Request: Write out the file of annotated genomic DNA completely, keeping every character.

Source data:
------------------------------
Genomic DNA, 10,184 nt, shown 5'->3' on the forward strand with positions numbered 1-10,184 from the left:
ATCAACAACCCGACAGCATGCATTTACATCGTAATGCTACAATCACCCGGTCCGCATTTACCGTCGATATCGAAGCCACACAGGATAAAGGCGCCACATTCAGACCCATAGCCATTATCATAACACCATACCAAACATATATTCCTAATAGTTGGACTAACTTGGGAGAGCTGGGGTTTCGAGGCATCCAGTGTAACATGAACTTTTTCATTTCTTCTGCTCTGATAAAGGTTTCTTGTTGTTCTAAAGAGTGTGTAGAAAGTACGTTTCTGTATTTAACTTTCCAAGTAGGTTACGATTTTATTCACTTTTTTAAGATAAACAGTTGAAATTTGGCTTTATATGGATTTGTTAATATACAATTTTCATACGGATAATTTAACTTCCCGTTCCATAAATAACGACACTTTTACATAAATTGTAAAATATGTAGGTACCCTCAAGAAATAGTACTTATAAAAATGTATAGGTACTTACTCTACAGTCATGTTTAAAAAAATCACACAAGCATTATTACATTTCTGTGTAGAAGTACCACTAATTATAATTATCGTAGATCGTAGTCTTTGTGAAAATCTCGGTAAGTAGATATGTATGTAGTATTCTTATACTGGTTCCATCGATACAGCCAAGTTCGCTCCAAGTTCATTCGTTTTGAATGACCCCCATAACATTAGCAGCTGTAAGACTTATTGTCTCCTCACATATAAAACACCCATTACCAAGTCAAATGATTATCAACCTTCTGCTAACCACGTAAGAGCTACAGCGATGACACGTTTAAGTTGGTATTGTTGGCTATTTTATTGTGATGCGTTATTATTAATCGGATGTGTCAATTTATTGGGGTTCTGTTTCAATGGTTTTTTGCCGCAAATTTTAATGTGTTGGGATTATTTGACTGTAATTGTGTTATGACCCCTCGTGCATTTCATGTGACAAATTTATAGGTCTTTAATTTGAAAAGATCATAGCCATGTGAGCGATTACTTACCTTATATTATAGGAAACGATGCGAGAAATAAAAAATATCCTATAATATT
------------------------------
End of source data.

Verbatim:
Genomic DNA, 10,184 nt, shown 5'->3' on the forward strand with positions numbered 1-10,184 from the left:
ATCAACAACCCGACAGCATGCATTTACATCGTAATGCTACAATCACCCGGTCCGCATTTACCGTCGATATCGAAGCCACACAGGATAAAGGCGCCACATTCAGACCCATAGCCATTATCATAACACCATACCAAACATATATTCCTAATAGTTGGACTAACTTGGGAGAGCTGGGGTTTCGAGGCATCCAGTGTAACATGAACTTTTTCATTTCTTCTGCTCTGATAAAGGTTTCTTGTTGTTCTAAAGAGTGTGTAGAAAGTACGTTTCTGTATTTAACTTTCCAAGTAGGTTACGATTTTATTCACTTTTTTAAGATAAACAGTTGAAATTTGGCTTTATATGGATTTGTTAATATACAATTTTCATACGGATAATTTAACTTCCCGTTCCATAAATAACGACACTTTTACATAAATTGTAAAATATGTAGGTACCCTCAAGAAATAGTACTTATAAAAATGTATAGGTACTTACTCTACAGTCATGTTTAAAAAAATCACACAAGCATTATTACATTTCTGTGTAGAAGTACCACTAATTATAATTATCGTAGATCGTAGTCTTTGTGAAAATCTCGGTAAGTAGATATGTATGTAGTATTCTTATACTGGTTCCATCGATACAGCCAAGTTCGCTCCAAGTTCATTCGTTTTGAATGACCCCCATAACATTAGCAGCTGTAAGACTTATTGTCTCCTCACATATAAAACACCCATTACCAAGTCAAATGATTATCAACCTTCTGCTAACCACGTAAGAGCTACAGCGATGACACGTTTAAGTTGGTATTGTTGGCTATTTTATTGTGATGCGTTATTATTAATCGGATGTGTCAATTTATTGGGGTTCTGTTTCAATGGTTTTTTGCCGCAAATTTTAATGTGTTGGGATTATTTGACTGTAATTGTGTTATGACCCCTCGTGCATTTCATGTGACAAATTTATAGGTCTTTAATTTGAAAAGATCATAGCCATGTGAGCGATTACTTACCTTATATTATAGGAAACGATGCGAGAAATAAAAAATATCCTATAATATT